House has withstood war, weather, time

Published 12:00 am Tuesday, June 21, 2005

The Reverend Pitt Sanders Milner came to the southern part of Butler County with other farmers from Georgia exactly a century and a half ago.

In 1855, the Baptist preacher and builder bought and homesteaded land and founded a new community, Georgiana. The city was said to be named after Milner’s native state and his daughter, Anna.

Jack-of-all-trades Milner, who was the first postmaster, first railroad agent and the first lawyer in the area, also went on to set up his own lumber mill.

&uot;From what I understand, Milner probably planed a lot of the timber for the house he built,&uot; says Bill Mayo of Pensacola, one of the current owners of the very house Rev. Milner built.

Now known as the Milner-Vinson-Boone House, the two-story structure has withstood war, weather and the ravages of time.

The Vinsons, local dairy farmers, lived in the home from 1878 to 1906. It has been in the Boone family for just under a century, says Mayo, whose wife, Diana, grew up in the old house and inherited it from her mother.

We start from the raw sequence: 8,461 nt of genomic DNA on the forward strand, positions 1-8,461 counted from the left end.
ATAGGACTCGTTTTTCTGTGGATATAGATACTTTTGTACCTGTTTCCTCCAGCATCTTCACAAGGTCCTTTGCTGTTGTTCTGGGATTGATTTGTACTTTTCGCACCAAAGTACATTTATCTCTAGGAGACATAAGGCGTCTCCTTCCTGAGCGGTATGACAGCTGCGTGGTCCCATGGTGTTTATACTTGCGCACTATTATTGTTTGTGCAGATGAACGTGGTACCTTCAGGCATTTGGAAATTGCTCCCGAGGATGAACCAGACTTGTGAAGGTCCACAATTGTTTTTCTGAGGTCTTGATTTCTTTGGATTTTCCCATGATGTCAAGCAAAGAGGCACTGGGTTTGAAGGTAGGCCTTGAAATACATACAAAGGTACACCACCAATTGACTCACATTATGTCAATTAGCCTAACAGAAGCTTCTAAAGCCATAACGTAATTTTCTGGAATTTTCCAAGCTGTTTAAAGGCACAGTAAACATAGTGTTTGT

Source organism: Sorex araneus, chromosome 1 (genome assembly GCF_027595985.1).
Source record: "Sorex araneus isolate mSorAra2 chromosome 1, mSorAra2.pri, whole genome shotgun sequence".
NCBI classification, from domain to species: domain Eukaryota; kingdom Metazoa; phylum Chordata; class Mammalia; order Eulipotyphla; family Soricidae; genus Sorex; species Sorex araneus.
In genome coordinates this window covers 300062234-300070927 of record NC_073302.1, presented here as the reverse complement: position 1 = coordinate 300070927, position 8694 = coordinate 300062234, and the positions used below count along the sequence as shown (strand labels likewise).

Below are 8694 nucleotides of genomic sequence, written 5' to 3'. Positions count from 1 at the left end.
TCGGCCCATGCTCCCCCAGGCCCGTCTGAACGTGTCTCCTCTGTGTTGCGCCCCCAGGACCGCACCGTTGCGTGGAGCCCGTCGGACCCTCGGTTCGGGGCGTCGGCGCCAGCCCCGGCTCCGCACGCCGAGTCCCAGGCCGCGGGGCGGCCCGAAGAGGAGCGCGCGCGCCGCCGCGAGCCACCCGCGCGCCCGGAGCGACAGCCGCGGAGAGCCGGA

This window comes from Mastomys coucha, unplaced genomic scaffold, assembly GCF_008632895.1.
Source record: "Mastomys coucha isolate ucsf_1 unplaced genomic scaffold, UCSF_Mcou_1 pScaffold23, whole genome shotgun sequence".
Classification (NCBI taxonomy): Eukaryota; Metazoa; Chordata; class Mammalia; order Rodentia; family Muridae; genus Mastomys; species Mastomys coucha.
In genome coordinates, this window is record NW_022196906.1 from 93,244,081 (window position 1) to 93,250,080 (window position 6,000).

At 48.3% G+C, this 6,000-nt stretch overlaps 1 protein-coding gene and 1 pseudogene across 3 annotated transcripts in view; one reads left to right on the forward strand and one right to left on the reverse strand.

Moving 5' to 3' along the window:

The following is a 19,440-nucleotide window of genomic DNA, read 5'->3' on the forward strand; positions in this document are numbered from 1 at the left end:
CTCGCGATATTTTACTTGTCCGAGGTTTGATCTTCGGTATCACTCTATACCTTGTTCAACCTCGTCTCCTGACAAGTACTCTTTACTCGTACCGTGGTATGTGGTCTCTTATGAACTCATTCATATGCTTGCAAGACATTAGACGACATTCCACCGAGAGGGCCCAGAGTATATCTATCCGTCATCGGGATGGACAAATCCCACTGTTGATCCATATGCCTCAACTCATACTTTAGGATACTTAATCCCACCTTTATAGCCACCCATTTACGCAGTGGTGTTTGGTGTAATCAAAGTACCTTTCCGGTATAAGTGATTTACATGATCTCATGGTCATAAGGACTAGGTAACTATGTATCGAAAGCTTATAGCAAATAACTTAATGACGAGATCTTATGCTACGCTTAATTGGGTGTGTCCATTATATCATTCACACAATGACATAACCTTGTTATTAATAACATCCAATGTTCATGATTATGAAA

According to Mayo, the house, which sits on a two-acre lot on a hill, has 4400 square feet of living space with 11-foot ceilings and a 16-foot hallway both upstairs and down.

Studs are &uot;morticed&uot; into the sills, fastened by the builder into grooves cut into the sills. Its tall front columns are original to the house, which has siding of solid cedar – something discovered by Mayo after scraping off layers of paint.

While the couple lives out of state, Mayo says they love returning to the area and are determined to preserve the historic house that has been in Diana Mayo’s family for so long.

&uot;We are fortunate to have friends living in Orlando who are originally from here. With their help we’ve been able to keep the house and to work on renovating it,&uot; explains Mayo.

&uot;It’s a really solidly built house. Most of the heavy work is done. We’ve repainted it inside and out and it looks beautiful,&uot; a proud Mayo says.

Much of the home’s original antique furnishings were stolen by thieves who broke into the house, so the owners are still working on building a collection of period pieces to furnish it.

&uot;We don’t have it furnished as nicely as we would like to, but we are adding period furniture as we go along – I think it gives it more aesthetic appeal,&uot; Mayo says.

One room in the historic old house has been untouched since the house was built.

&uot;That’s where the ghost lives,&uot; Mayo says with a laugh.

A possible haunting has not deterred the Floridians from enjoying the place. They frequently travel to Butler County to do more work on the property and to attend reunions and events like the Hank Williams Festival.

&uot;We love it up there. It’s a wonderful county, we have a great old house – it’s home for us,&uot; says Mayo.